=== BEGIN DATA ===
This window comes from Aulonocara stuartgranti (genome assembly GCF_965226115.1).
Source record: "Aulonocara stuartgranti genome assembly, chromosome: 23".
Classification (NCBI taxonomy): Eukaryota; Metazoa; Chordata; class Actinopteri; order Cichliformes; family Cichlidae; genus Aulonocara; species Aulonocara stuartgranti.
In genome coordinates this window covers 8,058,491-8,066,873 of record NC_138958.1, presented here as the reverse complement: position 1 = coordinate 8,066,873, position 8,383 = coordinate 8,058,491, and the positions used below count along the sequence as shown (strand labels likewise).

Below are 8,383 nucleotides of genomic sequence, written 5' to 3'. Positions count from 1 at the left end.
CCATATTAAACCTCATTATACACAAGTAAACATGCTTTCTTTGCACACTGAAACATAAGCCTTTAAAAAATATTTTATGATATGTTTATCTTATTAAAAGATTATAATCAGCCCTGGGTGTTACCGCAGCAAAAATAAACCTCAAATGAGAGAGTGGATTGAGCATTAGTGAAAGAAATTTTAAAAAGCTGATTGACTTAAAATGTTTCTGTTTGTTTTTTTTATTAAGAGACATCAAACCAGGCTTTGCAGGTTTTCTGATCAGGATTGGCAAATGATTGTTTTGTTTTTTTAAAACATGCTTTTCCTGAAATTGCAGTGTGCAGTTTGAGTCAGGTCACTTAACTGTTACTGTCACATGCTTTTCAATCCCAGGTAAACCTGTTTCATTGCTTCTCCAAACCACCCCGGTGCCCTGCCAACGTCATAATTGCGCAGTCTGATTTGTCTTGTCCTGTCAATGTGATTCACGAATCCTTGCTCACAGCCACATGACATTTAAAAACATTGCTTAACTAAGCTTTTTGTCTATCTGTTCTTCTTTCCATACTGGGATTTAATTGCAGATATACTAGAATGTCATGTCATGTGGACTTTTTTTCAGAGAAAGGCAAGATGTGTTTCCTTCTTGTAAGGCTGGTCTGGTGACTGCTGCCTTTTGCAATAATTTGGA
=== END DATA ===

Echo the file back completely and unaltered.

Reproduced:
This window comes from Aulonocara stuartgranti (genome assembly GCF_965226115.1).
Source record: "Aulonocara stuartgranti genome assembly, chromosome: 23".
Classification (NCBI taxonomy): Eukaryota; Metazoa; Chordata; class Actinopteri; order Cichliformes; family Cichlidae; genus Aulonocara; species Aulonocara stuartgranti.
In genome coordinates this window covers 8,058,491-8,066,873 of record NC_138958.1, presented here as the reverse complement: position 1 = coordinate 8,066,873, position 8,383 = coordinate 8,058,491, and the positions used below count along the sequence as shown (strand labels likewise).

Below are 8,383 nucleotides of genomic sequence, written 5' to 3'. Positions count from 1 at the left end.
CCATATTAAACCTCATTATACACAAGTAAACATGCTTTCTTTGCACACTGAAACATAAGCCTTTAAAAAATATTTTATGATATGTTTATCTTATTAAAAGATTATAATCAGCCCTGGGTGTTACCGCAGCAAAAATAAACCTCAAATGAGAGAGTGGATTGAGCATTAGTGAAAGAAATTTTAAAAAGCTGATTGACTTAAAATGTTTCTGTTTGTTTTTTTTATTAAGAGACATCAAACCAGGCTTTGCAGGTTTTCTGATCAGGATTGGCAAATGATTGTTTTGTTTTTTTAAAACATGCTTTTCCTGAAATTGCAGTGTGCAGTTTGAGTCAGGTCACTTAACTGTTACTGTCACATGCTTTTCAATCCCAGGTAAACCTGTTTCATTGCTTCTCCAAACCACCCCGGTGCCCTGCCAACGTCATAATTGCGCAGTCTGATTTGTCTTGTCCTGTCAATGTGATTCACGAATCCTTGCTCACAGCCACATGACATTTAAAAACATTGCTTAACTAAGCTTTTTGTCTATCTGTTCTTCTTTCCATACTGGGATTTAATTGCAGATATACTAGAATGTCATGTCATGTGGACTTTTTTTCAGAGAAAGGCAAGATGTGTTTCCTTCTTGTAAGGCTGGTCTGGTGACTGCTGCCTTTTGCAATAATTTGGA